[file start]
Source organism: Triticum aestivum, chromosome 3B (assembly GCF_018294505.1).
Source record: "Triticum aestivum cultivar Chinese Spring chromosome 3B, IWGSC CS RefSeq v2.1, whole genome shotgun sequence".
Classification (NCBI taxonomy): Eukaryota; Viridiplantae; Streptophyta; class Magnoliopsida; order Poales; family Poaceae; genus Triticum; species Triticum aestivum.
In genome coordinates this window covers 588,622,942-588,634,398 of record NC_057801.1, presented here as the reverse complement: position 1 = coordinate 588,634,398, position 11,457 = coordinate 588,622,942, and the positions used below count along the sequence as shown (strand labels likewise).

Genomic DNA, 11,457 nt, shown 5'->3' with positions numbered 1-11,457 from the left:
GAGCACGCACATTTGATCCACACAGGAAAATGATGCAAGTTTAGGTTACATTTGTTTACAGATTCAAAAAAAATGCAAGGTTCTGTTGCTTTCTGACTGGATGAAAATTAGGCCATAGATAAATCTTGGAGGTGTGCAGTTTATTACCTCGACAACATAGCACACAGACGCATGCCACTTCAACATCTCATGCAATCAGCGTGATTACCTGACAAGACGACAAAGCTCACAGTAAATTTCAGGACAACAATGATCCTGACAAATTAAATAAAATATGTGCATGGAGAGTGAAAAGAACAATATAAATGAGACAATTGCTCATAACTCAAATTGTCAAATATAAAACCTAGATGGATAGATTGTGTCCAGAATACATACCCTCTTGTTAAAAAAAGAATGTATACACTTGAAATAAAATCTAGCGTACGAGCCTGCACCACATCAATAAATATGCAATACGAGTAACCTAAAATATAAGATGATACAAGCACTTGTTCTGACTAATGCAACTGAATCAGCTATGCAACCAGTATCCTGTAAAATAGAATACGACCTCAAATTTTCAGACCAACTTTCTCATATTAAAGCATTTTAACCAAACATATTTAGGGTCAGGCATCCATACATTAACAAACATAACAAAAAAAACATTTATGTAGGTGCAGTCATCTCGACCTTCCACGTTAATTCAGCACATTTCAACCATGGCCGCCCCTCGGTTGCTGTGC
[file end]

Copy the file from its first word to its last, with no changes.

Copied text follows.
Source organism: Triticum aestivum, chromosome 3B (assembly GCF_018294505.1).
Source record: "Triticum aestivum cultivar Chinese Spring chromosome 3B, IWGSC CS RefSeq v2.1, whole genome shotgun sequence".
Classification (NCBI taxonomy): Eukaryota; Viridiplantae; Streptophyta; class Magnoliopsida; order Poales; family Poaceae; genus Triticum; species Triticum aestivum.
In genome coordinates this window covers 588,622,942-588,634,398 of record NC_057801.1, presented here as the reverse complement: position 1 = coordinate 588,634,398, position 11,457 = coordinate 588,622,942, and the positions used below count along the sequence as shown (strand labels likewise).

Genomic DNA, 11,457 nt, shown 5'->3' with positions numbered 1-11,457 from the left:
GAGCACGCACATTTGATCCACACAGGAAAATGATGCAAGTTTAGGTTACATTTGTTTACAGATTCAAAAAAAATGCAAGGTTCTGTTGCTTTCTGACTGGATGAAAATTAGGCCATAGATAAATCTTGGAGGTGTGCAGTTTATTACCTCGACAACATAGCACACAGACGCATGCCACTTCAACATCTCATGCAATCAGCGTGATTACCTGACAAGACGACAAAGCTCACAGTAAATTTCAGGACAACAATGATCCTGACAAATTAAATAAAATATGTGCATGGAGAGTGAAAAGAACAATATAAATGAGACAATTGCTCATAACTCAAATTGTCAAATATAAAACCTAGATGGATAGATTGTGTCCAGAATACATACCCTCTTGTTAAAAAAAGAATGTATACACTTGAAATAAAATCTAGCGTACGAGCCTGCACCACATCAATAAATATGCAATACGAGTAACCTAAAATATAAGATGATACAAGCACTTGTTCTGACTAATGCAACTGAATCAGCTATGCAACCAGTATCCTGTAAAATAGAATACGACCTCAAATTTTCAGACCAACTTTCTCATATTAAAGCATTTTAACCAAACATATTTAGGGTCAGGCATCCATACATTAACAAACATAACAAAAAAAACATTTATGTAGGTGCAGTCATCTCGACCTTCCACGTTAATTCAGCACATTTCAACCATGGCCGCCCCTCGGTTGCTGTGC